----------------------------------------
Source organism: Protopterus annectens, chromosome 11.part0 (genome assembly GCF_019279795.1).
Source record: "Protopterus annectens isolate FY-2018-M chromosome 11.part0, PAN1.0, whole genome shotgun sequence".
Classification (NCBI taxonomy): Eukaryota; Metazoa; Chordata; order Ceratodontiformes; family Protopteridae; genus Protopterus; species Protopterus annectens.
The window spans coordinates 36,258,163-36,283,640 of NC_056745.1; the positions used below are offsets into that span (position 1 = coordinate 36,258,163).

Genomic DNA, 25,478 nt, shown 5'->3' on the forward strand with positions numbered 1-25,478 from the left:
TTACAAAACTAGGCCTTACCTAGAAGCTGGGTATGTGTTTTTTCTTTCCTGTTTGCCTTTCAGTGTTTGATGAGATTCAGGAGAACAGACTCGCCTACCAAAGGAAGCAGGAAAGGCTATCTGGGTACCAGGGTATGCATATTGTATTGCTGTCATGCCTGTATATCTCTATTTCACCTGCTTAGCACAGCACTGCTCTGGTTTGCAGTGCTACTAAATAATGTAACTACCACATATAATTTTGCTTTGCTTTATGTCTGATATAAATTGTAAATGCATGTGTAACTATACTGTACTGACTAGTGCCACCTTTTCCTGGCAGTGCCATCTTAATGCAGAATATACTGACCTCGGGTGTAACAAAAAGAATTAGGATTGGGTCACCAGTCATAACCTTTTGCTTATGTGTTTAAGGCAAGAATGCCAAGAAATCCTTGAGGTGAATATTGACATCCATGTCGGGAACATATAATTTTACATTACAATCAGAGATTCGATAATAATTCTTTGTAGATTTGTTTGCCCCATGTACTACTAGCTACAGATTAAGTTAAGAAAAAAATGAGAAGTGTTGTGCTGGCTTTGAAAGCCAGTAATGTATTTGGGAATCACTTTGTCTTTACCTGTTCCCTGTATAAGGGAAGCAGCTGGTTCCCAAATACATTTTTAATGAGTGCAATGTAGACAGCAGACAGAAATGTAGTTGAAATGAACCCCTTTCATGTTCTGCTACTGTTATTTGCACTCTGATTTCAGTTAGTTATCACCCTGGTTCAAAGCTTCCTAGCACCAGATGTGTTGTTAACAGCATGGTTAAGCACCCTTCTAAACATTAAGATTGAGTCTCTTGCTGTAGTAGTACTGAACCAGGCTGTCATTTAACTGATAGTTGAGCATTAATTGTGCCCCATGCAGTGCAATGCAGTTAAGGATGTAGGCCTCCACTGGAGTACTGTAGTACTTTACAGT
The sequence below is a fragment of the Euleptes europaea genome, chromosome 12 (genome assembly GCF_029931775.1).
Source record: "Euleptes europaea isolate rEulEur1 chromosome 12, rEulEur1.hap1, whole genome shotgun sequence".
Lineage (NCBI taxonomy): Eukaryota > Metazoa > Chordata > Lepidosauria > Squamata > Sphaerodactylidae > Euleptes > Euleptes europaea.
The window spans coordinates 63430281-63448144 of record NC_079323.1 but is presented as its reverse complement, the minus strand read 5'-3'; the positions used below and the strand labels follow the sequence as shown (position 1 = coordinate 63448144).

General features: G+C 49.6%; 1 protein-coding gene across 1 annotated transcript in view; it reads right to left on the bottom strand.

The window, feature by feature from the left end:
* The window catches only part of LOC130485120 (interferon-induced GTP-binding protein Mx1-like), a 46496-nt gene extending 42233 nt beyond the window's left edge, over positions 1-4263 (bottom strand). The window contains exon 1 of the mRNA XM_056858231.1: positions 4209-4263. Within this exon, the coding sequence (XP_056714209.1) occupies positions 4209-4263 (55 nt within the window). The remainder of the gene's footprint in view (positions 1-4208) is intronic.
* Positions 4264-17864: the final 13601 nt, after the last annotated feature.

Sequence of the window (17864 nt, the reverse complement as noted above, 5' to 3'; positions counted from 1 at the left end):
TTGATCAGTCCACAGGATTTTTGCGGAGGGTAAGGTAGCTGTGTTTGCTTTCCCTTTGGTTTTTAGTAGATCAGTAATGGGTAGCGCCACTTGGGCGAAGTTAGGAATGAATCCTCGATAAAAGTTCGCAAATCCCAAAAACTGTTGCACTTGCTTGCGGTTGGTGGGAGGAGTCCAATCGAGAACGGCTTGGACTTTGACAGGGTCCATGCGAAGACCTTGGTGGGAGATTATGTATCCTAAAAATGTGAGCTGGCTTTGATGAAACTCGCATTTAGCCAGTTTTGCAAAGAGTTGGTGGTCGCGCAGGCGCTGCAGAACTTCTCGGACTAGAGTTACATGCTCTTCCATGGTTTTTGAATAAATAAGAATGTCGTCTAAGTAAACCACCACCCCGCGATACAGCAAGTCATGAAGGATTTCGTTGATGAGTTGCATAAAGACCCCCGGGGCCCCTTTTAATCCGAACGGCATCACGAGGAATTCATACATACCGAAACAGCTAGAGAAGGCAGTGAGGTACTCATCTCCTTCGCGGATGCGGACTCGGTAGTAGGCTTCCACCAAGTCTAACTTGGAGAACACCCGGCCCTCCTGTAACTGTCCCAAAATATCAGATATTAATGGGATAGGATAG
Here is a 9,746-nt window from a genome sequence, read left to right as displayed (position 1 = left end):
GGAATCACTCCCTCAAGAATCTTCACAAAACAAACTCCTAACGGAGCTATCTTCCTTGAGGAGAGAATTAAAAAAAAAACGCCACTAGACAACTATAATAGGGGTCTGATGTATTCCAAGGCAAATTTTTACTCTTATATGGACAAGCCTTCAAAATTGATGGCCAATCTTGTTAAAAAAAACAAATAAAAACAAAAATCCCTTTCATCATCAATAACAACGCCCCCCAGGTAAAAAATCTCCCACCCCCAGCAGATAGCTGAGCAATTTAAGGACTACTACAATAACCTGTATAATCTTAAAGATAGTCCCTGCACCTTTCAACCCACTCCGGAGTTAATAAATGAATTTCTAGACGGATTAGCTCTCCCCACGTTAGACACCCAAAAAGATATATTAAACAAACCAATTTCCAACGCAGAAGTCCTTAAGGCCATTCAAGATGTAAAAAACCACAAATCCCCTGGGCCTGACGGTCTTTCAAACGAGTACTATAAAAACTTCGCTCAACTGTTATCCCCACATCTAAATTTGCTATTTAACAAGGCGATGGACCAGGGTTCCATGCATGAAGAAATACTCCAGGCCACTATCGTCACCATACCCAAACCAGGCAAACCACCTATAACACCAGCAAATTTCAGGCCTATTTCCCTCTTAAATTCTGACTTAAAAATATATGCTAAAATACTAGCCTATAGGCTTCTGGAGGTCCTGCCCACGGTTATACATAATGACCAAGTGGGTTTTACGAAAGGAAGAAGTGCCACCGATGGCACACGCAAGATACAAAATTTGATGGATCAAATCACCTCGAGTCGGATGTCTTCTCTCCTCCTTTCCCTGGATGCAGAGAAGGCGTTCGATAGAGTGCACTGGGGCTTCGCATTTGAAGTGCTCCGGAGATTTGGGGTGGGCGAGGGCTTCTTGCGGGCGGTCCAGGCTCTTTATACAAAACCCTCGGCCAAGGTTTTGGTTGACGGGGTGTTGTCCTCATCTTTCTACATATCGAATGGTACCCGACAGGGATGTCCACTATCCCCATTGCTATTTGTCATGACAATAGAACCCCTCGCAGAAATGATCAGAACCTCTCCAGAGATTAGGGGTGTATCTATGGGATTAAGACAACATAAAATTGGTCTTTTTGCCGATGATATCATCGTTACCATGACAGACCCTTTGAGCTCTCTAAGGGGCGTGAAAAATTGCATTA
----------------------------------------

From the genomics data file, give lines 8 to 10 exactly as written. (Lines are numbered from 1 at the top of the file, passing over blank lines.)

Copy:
Source record: "Euleptes europaea isolate rEulEur1 chromosome 12, rEulEur1.hap1, whole genome shotgun sequence".
Lineage (NCBI taxonomy): Eukaryota > Metazoa > Chordata > Lepidosauria > Squamata > Sphaerodactylidae > Euleptes > Euleptes europaea.
The window spans coordinates 63430281-63448144 of record NC_079323.1 but is presented as its reverse complement, the minus strand read 5'-3'; the positions used below and the strand labels follow the sequence as shown (position 1 = coordinate 63448144).